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Jun 02, 2015
The owners and purveyors of Filthy Fuels are cheaters.

Jun 03, 2015
I'm shocked ... but at the same time I'm not surprised. In the coal states, Ky, WV... the coal moguls have a lot of clout on the local and state legislatures and on the senators and congressmen of the districts. They claim to put people to work, but with mountain top removal what used to employ 100s now takes 4 or 5 low payed truck drivers. These companies will come in, strip mountain ranges, and abandoned them un-replenished, declare bankruptcy and leave town, when they are sued. They are criminals and deserved to be in jail for their willful destruction of the environment. All of them!


Jun 03, 2015
The only costs that matter to most politicians and decision-makers are the immediately measurable dollars and cents paid today for energy used today. Any immediate secondary or nonmonetary costs (environmental damage, public health deterioration, etc.) are ignored, and deferred costs (mitigation of environmental damages, adaptation to climate change and sea level rise, etc.) are dealt with reactively rather than proactively, at multiple times the expense. A relatively small investment by the fossil fuel industry has provided plenty of fodder for deniers and other proud members of the illiterati to shout their kick-the-can philosophy to the rooftops, and immediate cash rewards are used to justify it. Our children and grandchildren will ultimately have to pay the piper.

Jun 06, 2015
Meanwhile, Australia, Japan, China, India, Russia and the U.S. , among others, burn coal as their primary power source. Germany is turning it's back on pie-in-the-sky "alternate" energy sources and firing up mothballed coal stations. Germany is also the third largest exporter of lignite -- soft coal.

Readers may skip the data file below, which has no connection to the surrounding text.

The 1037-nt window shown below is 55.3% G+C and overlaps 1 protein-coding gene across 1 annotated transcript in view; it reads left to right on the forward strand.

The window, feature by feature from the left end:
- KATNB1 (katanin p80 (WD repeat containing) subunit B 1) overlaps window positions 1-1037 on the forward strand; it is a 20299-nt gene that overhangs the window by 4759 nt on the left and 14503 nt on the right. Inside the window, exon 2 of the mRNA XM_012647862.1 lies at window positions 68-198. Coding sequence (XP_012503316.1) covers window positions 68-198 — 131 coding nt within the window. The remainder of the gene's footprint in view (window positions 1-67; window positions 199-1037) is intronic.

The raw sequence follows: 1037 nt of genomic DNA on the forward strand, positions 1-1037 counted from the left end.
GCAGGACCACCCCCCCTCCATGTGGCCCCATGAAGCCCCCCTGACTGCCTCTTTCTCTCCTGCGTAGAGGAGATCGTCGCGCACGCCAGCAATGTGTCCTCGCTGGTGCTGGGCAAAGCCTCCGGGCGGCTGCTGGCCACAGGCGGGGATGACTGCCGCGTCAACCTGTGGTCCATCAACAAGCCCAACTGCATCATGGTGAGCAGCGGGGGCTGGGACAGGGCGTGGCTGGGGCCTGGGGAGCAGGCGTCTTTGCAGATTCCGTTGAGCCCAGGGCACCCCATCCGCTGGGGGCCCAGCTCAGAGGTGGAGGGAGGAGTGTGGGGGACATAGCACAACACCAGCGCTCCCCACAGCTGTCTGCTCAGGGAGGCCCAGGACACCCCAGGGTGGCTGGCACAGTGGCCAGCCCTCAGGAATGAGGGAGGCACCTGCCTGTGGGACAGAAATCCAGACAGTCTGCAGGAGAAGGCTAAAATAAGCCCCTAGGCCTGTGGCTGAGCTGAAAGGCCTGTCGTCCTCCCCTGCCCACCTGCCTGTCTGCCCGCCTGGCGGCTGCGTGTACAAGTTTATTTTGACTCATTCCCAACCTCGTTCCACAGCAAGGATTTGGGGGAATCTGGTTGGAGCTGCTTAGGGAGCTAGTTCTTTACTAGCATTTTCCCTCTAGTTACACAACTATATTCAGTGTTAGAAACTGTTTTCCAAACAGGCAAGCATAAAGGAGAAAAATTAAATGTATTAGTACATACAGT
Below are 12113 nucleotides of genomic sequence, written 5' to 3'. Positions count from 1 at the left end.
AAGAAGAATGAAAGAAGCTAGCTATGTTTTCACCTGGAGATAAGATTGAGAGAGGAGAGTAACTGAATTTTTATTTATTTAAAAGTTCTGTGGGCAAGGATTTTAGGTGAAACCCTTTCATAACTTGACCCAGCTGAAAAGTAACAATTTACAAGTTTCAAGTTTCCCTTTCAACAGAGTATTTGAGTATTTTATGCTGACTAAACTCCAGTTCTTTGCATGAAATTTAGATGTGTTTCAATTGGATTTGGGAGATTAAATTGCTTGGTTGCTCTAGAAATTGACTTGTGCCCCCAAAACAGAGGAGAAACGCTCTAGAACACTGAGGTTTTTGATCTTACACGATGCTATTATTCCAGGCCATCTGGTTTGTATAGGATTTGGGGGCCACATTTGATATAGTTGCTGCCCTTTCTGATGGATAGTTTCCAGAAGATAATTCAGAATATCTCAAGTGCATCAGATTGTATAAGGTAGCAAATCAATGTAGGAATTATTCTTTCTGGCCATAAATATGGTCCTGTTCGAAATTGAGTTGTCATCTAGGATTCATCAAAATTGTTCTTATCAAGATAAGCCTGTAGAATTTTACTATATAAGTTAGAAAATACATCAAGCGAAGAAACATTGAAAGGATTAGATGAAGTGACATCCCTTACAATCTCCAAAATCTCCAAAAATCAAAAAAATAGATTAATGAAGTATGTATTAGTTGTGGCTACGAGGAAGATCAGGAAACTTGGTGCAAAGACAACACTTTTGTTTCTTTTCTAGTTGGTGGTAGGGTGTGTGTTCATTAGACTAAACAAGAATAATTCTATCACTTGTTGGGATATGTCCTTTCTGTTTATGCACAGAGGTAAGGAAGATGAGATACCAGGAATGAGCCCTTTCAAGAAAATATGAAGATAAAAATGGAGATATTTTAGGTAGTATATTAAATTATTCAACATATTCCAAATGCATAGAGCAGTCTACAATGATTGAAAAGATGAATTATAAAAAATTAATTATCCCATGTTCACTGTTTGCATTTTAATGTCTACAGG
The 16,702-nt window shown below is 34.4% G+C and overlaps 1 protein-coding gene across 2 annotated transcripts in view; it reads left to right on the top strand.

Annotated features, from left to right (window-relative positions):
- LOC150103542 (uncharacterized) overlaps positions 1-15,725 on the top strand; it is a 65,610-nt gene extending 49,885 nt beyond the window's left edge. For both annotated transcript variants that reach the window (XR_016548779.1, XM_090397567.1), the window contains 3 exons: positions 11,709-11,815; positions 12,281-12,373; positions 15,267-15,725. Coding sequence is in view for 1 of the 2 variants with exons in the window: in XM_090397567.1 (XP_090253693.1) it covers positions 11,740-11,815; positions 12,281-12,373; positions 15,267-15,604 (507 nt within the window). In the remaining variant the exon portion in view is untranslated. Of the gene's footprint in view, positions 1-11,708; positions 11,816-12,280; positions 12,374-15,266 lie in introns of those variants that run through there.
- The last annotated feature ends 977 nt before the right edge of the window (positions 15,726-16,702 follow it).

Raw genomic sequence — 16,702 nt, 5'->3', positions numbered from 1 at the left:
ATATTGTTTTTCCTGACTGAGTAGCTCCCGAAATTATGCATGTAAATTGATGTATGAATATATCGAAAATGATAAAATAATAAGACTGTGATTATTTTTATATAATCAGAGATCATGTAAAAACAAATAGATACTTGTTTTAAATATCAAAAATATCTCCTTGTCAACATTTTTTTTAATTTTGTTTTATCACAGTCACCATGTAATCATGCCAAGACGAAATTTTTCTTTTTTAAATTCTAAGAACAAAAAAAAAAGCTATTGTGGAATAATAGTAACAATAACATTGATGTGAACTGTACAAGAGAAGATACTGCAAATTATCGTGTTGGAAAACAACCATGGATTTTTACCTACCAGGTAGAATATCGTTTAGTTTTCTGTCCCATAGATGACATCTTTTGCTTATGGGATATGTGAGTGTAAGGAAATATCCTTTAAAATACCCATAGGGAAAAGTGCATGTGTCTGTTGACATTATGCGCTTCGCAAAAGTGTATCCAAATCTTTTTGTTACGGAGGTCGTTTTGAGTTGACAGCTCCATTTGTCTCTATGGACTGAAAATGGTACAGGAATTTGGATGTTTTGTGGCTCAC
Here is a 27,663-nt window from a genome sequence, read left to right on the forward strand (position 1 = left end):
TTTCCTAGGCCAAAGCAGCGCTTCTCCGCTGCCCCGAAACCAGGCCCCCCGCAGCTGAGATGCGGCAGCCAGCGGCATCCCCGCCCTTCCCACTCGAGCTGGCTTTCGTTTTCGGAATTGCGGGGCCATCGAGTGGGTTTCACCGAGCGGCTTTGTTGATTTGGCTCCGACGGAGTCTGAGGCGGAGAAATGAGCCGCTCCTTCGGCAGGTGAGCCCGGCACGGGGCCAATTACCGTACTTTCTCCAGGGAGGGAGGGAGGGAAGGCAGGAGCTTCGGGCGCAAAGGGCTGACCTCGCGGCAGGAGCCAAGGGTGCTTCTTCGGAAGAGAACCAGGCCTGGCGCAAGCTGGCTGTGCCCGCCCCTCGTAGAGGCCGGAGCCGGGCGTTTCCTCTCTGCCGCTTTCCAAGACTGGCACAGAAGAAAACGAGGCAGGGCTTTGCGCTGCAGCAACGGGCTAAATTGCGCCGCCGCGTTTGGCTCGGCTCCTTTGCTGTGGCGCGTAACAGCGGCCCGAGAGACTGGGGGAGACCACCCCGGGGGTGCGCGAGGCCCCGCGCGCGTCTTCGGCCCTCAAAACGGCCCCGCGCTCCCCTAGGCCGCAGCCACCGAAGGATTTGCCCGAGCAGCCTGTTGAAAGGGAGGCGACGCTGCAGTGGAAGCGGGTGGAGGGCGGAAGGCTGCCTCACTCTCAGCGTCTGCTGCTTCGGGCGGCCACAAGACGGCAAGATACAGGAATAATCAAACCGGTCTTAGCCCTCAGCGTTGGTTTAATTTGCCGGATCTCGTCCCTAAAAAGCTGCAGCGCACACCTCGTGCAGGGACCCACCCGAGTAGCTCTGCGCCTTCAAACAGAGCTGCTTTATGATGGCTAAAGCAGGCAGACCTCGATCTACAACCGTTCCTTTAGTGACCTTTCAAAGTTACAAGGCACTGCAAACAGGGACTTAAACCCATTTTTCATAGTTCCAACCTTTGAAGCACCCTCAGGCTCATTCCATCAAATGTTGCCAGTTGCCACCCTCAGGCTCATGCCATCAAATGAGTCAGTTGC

Jun 07, 2015
The owners and purveyors of Filthy Fuels are cheaters.


That means you and me. We are cheating ourselves.

Governments are pretending to support renewable energy because it wins them votes and is generally regarded as what they should do, and they're funding fossil energy because it keeps the energy prices down and keeps the economy going so people wouldn't starve on the streets.

We're pretending to do what we want, and actually doing what we must. You'd be an idiot to think that we could suddenly just switch to renewable energy that costs three times as much without any ill effects, in particular to the masses of the poor and lower classes.

If you ask a person working minimum wage how they'd feel about paying three times as much for their food and fuel in exchange for preventing climate change a hundred years from now, they'd say "burn the coal".


Jun 07, 2015
deferred costs (mitigation of environmental damages, adaptation to climate change and sea level rise, etc.) are dealt with reactively rather than proactively, at multiple times the expense.


Well, who do you throw under the bus to pay for the cost NOW rather than later?

What if you end up spending the money on ineffective remedies?

The cost of taking the blind approach immediately may be lower in the end, but the risk is higher, so the value of action vs. inaction is not that different. Taking the change everything now attitude is ignoring the fact that you don't necessarily know what you're doing.